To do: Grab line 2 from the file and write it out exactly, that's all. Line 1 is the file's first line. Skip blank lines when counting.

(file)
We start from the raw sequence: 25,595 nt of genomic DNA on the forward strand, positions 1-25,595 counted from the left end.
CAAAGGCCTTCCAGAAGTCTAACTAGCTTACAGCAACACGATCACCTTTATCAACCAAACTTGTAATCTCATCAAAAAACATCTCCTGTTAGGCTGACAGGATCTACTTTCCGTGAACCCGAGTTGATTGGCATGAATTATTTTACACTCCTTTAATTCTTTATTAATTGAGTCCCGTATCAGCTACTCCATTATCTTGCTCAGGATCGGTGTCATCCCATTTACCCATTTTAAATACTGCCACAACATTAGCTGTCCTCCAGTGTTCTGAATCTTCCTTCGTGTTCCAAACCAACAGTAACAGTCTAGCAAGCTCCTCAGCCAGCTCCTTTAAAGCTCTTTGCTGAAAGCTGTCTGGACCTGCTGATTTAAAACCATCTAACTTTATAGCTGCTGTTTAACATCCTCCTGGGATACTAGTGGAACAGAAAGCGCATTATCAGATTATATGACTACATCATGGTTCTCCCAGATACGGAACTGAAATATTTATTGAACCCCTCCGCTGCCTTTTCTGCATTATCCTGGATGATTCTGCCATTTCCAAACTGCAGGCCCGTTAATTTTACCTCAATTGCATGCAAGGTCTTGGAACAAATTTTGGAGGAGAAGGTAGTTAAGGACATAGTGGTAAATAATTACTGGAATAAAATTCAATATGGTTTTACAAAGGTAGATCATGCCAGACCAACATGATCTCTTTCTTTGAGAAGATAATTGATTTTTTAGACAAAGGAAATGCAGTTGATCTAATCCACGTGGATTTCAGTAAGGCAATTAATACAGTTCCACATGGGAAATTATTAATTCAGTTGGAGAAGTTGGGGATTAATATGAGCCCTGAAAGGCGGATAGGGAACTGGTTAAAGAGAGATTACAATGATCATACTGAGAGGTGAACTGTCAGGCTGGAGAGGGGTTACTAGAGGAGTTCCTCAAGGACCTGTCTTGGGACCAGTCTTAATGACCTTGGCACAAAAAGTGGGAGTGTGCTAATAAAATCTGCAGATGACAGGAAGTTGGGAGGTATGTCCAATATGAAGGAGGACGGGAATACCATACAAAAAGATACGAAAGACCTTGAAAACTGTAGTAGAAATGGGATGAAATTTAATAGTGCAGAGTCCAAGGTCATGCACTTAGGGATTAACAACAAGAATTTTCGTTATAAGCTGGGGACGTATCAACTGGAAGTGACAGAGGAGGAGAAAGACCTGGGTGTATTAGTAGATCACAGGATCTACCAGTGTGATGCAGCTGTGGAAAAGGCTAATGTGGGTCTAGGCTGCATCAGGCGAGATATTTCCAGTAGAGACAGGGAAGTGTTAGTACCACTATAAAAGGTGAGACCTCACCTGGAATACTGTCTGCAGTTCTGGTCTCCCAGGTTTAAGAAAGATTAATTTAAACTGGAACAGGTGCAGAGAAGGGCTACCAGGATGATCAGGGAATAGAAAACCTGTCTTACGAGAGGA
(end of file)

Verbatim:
CAAAGGCCTTCCAGAAGTCTAACTAGCTTACAGCAACACGATCACCTTTATCAACCAAACTTGTAATCTCATCAAAAAACATCTCCTGTTAGGCTGACAGGATCTACTTTCCGTGAACCCGAGTTGATTGGCATGAATTATTTTACACTCCTTTAATTCTTTATTAATTGAGTCCCGTATCAGCTACTCCATTATCTTGCTCAGGATCGGTGTCATCCCATTTACCCATTTTAAATACTGCCACAACATTAGCTGTCCTCCAGTGTTCTGAATCTTCCTTCGTGTTCCAAACCAACAGTAACAGTCTAGCAAGCTCCTCAGCCAGCTCCTTTAAAGCTCTTTGCTGAAAGCTGTCTGGACCTGCTGATTTAAAACCATCTAACTTTATAGCTGCTGTTTAACATCCTCCTGGGATACTAGTGGAACAGAAAGCGCATTATCAGATTATATGACTACATCATGGTTCTCCCAGATACGGAACTGAAATATTTATTGAACCCCTCCGCTGCCTTTTCTGCATTATCCTGGATGATTCTGCCATTTCCAAACTGCAGGCCCGTTAATTTTACCTCAATTGCATGCAAGGTCTTGGAACAAATTTTGGAGGAGAAGGTAGTTAAGGACATAGTGGTAAATAATTACTGGAATAAAATTCAATATGGTTTTACAAAGGTAGATCATGCCAGACCAACATGATCTCTTTCTTTGAGAAGATAATTGATTTTTTAGACAAAGGAAATGCAGTTGATCTAATCCACGTGGATTTCAGTAAGGCAATTAATACAGTTCCACATGGGAAATTATTAATTCAGTTGGAGAAGTTGGGGATTAATATGAGCCCTGAAAGGCGGATAGGGAACTGGTTAAAGAGAGATTACAATGATCATACTGAGAGGTGAACTGTCAGGCTGGAGAGGGGTTACTAGAGGAGTTCCTCAAGGACCTGTCTTGGGACCAGTCTTAATGACCTTGGCACAAAAAGTGGGAGTGTGCTAATAAAATCTGCAGATGACAGGAAGTTGGGAGGTATGTCCAATATGAAGGAGGACGGGAATACCATACAAAAAGATACGAAAGACCTTGAAAACTGTAGTAGAAATGGGATGAAATTTAATAGTGCAGAGTCCAAGGTCATGCACTTAGGGATTAACAACAAGAATTTTCGTTATAAGCTGGGGACGTATCAACTGGAAGTGACAGAGGAGGAGAAAGACCTGGGTGTATTAGTAGATCACAGGATCTACCAGTGTGATGCAGCTGTGGAAAAGGCTAATGTGGGTCTAGGCTGCATCAGGCGAGATATTTCCAGTAGAGACAGGGAAGTGTTAGTACCACTATAAAAGGTGAGACCTCACCTGGAATACTGTCTGCAGTTCTGGTCTCCCAGGTTTAAGAAAGATTAATTTAAACTGGAACAGGTGCAGAGAAGGGCTACCAGGATGATCAGGGAATAGAAAACCTGTCTTACGAGAGGA